As the science correspondent of a top UK newspaper said to me earlier this year “Call me cynical, but there are very few things that kill a story quite like having “EU Directive” in the title.”
He was referring of course to the snappily-titled “Directive 2010/63/EU of the European Parliament and of the Council of 22 September 2010 on the Protection of Animals Used for Scientific Purposes” which was transposed into UK law in December 2012. This is how the various EU countries are doing as regards implementation:
In December 2012, the UK’s House of Commons Statutory Instruments committee unanimously approved the amendments to the Animals (Scientific Procedures) Act, 1986 which harmonised UK laws on animal research with the new EU Directive 2010/63. All that remains is for the Home Office to develop supplementary guidance which will clarify specific aspects of the regulations.
The changes, as far as UK science is concerned, are minimal partly because the UK was allowed to keep its standards where they were higher, for instance granting special protection to dogs, cats, primates and equidae. We continue to have a similarly equipped inspectorate, and it appears we will have a similar ethical review process, but these are the sort of details currently being hammered out in the post-legislation guidance.
Another reason for this similarity is the fact the UK has been at the forefront of developing the new legislation, bringing the rest of Europe up to the UK’s standards of animal welfare, whilst harmonising legislative differences and dispensing with some of the red tape that had built up over 30 years that wasted time without improving animal welfare.
Some animal rights and abolitionist organisations continue to fret that regulations will somehow be substantially reduced as the guidance is developed over the next several months but if anything the risks run the other way, with unnecessary red tape in the form of data duplication, or the inclusion of details that benefit only campaigning groups which thrive on the misrepresentation of biological research.
There is also a rather flippant suggestion that project licences should be published, with personal or commercial information redacted, which appears to misunderstand the fact that the triangulation even of redacted information with published materials and the known specialisms of different researchers or research facilities make identifying individuals a moment’s work.
This has serious security, legal and commercial ramifications for some researchers and the institutions charged with protecting their health and safety. That said, it should be possible to release more information to the public in the future, if the project licenses are correctly designed and the ground rules set in a certain way, but once again it is researchers, not campaigning groups, leading the way in finding a practicable solution.
This approach is also in line with the Declaration of Openness signed by over forty leading research institutions and funders. Openness is something UK scientists hope will help to reassure the public, as they may come to see the true costs and the true benefits of research for themselves, not through the distorting filter of campaigning groups.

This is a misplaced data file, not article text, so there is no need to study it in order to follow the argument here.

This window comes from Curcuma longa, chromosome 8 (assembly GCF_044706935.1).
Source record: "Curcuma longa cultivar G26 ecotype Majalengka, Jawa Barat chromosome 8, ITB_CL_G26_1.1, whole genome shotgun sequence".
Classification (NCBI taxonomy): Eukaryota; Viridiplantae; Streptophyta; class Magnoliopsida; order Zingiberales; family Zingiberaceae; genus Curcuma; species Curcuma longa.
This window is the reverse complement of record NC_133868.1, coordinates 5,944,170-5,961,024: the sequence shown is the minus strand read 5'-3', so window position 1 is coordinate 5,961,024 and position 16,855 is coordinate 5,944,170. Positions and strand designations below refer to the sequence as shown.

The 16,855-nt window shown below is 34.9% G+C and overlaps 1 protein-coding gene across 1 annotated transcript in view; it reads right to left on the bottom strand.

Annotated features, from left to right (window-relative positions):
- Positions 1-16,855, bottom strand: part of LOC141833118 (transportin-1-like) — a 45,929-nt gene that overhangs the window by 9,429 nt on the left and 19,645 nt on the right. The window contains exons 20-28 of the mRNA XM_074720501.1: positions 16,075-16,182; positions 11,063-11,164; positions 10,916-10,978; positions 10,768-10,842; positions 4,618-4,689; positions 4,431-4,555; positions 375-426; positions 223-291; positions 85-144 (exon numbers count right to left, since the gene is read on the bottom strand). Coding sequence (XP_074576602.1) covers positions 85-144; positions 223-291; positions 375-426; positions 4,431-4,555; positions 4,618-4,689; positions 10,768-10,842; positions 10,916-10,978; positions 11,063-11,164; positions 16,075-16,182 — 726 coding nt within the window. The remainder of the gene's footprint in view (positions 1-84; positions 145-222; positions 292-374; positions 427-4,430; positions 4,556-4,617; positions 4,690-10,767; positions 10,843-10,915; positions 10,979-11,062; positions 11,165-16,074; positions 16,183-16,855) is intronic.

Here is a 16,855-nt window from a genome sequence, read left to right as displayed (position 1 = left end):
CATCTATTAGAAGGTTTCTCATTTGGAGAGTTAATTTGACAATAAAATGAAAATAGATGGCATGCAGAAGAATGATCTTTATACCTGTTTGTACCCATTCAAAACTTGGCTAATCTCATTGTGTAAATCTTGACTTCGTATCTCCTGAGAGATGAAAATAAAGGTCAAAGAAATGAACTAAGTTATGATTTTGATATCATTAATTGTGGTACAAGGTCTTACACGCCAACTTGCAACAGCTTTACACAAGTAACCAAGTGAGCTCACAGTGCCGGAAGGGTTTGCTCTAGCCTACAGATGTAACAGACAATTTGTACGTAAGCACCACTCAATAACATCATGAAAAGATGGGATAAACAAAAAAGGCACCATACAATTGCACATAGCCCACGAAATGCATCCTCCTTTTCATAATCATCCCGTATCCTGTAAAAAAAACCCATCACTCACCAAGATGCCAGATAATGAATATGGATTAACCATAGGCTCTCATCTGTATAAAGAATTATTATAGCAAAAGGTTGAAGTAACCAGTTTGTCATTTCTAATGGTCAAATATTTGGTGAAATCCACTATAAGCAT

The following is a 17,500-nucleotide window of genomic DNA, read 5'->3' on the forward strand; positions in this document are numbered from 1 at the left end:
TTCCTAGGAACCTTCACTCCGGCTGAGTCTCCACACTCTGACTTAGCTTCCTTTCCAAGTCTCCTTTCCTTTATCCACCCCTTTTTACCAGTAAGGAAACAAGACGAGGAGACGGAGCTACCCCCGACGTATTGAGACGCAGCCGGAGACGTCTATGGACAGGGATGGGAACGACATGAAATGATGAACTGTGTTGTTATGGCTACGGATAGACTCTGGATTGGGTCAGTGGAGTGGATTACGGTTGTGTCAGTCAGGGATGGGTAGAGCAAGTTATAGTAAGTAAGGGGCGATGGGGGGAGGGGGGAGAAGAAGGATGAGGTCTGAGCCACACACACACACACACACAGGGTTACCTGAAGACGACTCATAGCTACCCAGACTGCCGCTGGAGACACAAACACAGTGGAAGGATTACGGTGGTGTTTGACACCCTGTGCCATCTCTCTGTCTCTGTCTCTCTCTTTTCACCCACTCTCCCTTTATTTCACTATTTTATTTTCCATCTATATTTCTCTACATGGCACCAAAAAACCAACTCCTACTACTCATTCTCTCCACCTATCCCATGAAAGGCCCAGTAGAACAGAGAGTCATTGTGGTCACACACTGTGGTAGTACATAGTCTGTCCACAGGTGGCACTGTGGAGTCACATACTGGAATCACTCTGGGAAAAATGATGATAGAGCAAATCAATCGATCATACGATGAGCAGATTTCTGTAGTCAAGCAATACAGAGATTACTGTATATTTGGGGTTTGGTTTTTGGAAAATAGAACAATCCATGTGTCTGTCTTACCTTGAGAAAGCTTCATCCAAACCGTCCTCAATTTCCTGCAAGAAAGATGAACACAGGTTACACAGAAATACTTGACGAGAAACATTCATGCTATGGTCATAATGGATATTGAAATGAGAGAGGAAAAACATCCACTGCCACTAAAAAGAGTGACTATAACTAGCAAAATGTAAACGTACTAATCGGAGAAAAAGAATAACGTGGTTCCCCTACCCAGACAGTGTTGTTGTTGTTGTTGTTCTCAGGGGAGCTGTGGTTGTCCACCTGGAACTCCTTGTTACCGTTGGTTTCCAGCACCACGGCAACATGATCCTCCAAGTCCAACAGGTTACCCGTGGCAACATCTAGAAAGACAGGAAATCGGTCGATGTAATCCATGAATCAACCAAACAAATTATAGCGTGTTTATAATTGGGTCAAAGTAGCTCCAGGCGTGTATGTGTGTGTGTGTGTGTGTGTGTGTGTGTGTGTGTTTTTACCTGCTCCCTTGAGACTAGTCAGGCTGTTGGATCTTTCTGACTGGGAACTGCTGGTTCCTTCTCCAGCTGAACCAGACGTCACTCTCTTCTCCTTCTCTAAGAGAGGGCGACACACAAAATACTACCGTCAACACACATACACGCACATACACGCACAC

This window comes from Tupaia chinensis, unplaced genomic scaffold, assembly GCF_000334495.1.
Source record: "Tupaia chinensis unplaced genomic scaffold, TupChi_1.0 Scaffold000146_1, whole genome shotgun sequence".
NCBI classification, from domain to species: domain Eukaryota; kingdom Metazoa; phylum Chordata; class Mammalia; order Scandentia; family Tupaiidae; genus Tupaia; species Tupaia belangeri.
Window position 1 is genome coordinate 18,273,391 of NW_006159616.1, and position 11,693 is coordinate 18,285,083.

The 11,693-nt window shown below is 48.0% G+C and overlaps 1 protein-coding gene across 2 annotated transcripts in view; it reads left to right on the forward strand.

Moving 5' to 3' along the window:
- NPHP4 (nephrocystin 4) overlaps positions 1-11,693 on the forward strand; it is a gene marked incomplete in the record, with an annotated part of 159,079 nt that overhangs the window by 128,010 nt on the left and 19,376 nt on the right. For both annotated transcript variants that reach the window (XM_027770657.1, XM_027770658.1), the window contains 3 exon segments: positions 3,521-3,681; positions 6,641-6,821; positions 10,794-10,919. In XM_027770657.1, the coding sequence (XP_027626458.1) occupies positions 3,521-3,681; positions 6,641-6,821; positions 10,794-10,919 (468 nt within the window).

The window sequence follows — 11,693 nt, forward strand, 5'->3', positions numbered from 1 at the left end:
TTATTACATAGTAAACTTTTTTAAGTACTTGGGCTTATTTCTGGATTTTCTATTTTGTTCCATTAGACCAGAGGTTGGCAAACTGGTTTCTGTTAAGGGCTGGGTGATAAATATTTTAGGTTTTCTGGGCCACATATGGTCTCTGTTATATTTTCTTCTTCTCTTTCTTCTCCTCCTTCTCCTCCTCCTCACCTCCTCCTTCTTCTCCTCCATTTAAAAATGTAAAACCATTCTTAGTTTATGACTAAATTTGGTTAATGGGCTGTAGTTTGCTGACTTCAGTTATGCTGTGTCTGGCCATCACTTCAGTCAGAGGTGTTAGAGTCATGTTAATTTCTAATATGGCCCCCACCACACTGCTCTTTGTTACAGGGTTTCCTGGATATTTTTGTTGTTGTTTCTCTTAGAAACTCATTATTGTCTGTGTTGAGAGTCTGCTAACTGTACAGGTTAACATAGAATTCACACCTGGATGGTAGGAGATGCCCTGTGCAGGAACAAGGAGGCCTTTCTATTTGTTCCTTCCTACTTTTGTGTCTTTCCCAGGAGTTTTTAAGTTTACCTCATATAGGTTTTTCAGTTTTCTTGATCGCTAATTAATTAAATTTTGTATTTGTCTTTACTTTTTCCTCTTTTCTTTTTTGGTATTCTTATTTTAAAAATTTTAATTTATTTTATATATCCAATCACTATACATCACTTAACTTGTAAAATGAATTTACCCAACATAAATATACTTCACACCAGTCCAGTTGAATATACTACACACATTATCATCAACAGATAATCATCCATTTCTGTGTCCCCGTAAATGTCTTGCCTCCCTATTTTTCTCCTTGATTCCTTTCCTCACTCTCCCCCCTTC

Nevertheless, the de facto changes to UK regulation of animal research are small – the UK has a system, it certainly works well for animals and it should remain so. The Directive is an important step in bringing many European countries towards the high laboratory animal welfare standards that exist in the UK. Although the Directive does not match the UK’s strict animal welfare laws in every area, the UK will retain its higher standards in all areas where they exist.
Moreover, in many cases scientists have objectives in common with animal welfare groups. Scientists want a well-financed inspectorate: they speed up project approvals and help with legal compliance. Scientists want clean, happy animals: they make better test subjects, and the meme of the “mad scientist” torturing animals is, after all, the construction of a fevered imagination – a foul-tasting cocktail of H.G. Wells, Frankenstein and internet footage of rare and atypical abuses.
Of course, anti-research groups will still push to gain more influence over the ethical review process, such as via Animal Welfare and Ethical Review Bodies (AWERBs), which will preview project licenses, as happens now, at a local level. Abolitionists want to sit on these boards so they can more easily dig up campaigning material and have started describing the current system as a “cosy box ticking exercise” or similar, as usual implying a dark conspiracy where there is none in order to wangle a seat at the table, despite lacking credibility, understanding or perspective.
They may be disappointed; however, since another change taking place from 2014 will be the retrospective assessment of suffering. For years, project licence holders have overestimated the suffering an experiment may engender in order to avoid accidentally exceeding the terms of their project licence. The abolitionists have then dined out on the millions of examples of suffering they think they’ve identified, when in fact they have once again misunderstood what they are reading. From 2014 onwards however they might just find themselves having to vet three and a half million procedures that are no more severe than temporary discomfort or a blood draw: hardly the grim picture of torture suggested by their literature.
Speaking of Research will continue to keep you updated on developments to the EU Directive and its implementation across Europe.
Speaking of Research